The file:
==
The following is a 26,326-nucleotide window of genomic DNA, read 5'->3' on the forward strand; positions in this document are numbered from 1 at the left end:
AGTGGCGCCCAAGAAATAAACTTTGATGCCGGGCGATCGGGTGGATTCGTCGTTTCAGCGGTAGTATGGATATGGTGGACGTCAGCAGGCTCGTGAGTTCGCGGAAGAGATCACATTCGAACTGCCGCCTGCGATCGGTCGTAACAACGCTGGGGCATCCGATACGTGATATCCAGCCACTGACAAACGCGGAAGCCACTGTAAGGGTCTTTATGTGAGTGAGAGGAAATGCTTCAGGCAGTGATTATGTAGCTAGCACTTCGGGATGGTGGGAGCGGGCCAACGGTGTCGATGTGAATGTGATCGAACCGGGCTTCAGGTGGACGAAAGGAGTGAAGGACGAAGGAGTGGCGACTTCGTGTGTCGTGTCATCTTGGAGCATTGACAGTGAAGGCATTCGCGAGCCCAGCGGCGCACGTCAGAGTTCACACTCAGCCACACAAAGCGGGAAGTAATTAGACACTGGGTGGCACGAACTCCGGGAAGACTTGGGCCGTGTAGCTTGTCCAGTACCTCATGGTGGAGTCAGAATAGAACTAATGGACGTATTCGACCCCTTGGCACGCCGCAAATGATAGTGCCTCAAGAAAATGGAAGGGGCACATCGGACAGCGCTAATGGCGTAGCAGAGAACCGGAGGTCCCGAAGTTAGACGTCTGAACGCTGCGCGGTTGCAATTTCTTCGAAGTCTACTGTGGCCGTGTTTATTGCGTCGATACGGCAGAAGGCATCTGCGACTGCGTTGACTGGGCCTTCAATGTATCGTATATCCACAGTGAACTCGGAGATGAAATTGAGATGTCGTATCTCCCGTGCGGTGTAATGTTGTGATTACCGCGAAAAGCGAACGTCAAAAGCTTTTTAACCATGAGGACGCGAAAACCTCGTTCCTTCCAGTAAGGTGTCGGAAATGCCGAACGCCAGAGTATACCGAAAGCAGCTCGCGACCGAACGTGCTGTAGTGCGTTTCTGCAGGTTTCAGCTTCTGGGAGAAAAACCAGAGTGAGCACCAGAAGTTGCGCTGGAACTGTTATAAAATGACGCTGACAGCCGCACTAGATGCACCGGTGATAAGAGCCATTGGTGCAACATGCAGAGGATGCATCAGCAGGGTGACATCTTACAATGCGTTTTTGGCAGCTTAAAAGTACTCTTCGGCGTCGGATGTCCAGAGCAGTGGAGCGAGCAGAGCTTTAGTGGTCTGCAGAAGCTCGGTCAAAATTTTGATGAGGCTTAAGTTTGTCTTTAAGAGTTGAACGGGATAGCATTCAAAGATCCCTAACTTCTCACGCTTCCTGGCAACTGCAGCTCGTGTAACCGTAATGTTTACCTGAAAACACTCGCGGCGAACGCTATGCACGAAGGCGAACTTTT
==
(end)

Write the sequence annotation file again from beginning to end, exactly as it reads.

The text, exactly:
The following is a 26,326-nucleotide window of genomic DNA, read 5'->3' on the forward strand; positions in this document are numbered from 1 at the left end:
AGTGGCGCCCAAGAAATAAACTTTGATGCCGGGCGATCGGGTGGATTCGTCGTTTCAGCGGTAGTATGGATATGGTGGACGTCAGCAGGCTCGTGAGTTCGCGGAAGAGATCACATTCGAACTGCCGCCTGCGATCGGTCGTAACAACGCTGGGGCATCCGATACGTGATATCCAGCCACTGACAAACGCGGAAGCCACTGTAAGGGTCTTTATGTGAGTGAGAGGAAATGCTTCAGGCAGTGATTATGTAGCTAGCACTTCGGGATGGTGGGAGCGGGCCAACGGTGTCGATGTGAATGTGATCGAACCGGGCTTCAGGTGGACGAAAGGAGTGAAGGACGAAGGAGTGGCGACTTCGTGTGTCGTGTCATCTTGGAGCATTGACAGTGAAGGCATTCGCGAGCCCAGCGGCGCACGTCAGAGTTCACACTCAGCCACACAAAGCGGGAAGTAATTAGACACTGGGTGGCACGAACTCCGGGAAGACTTGGGCCGTGTAGCTTGTCCAGTACCTCATGGTGGAGTCAGAATAGAACTAATGGACGTATTCGACCCCTTGGCACGCCGCAAATGATAGTGCCTCAAGAAAATGGAAGGGGCACATCGGACAGCGCTAATGGCGTAGCAGAGAACCGGAGGTCCCGAAGTTAGACGTCTGAACGCTGCGCGGTTGCAATTTCTTCGAAGTCTACTGTGGCCGTGTTTATTGCGTCGATACGGCAGAAGGCATCTGCGACTGCGTTGACTGGGCCTTCAATGTATCGTATATCCACAGTGAACTCGGAGATGAAATTGAGATGTCGTATCTCCCGTGCGGTGTAATGTTGTGATTACCGCGAAAAGCGAACGTCAAAAGCTTTTTAACCATGAGGACGCGAAAACCTCGTTCCTTCCAGTAAGGTGTCGGAAATGCCGAACGCCAGAGTATACCGAAAGCAGCTCGCGACCGAACGTGCTGTAGTGCGTTTCTGCAGGTTTCAGCTTCTGGGAGAAAAACCAGAGTGAGCACCAGAAGTTGCGCTGGAACTGTTATAAAATGACGCTGACAGCCGCACTAGATGCACCGGTGATAAGAGCCATTGGTGCAACATGCAGAGGATGCATCAGCAGGGTGACATCTTACAATGCGTTTTTGGCAGCTTAAAAGTACTCTTCGGCGTCGGATGTCCAGAGCAGTGGAGCGAGCAGAGCTTTAGTGGTCTGCAGAAGCTCGGTCAAAATTTTGATGAGGCTTAAGTTTGTCTTTAAGAGTTGAACGGGATAGCATTCAAAGATCCCTAACTTCTCACGCTTCCTGGCAACTGCAGCTCGTGTAACCGTAATGTTTACCTGAAAACACTCGCGGCGAACGCTATGCACGAAGGCGAACTTTT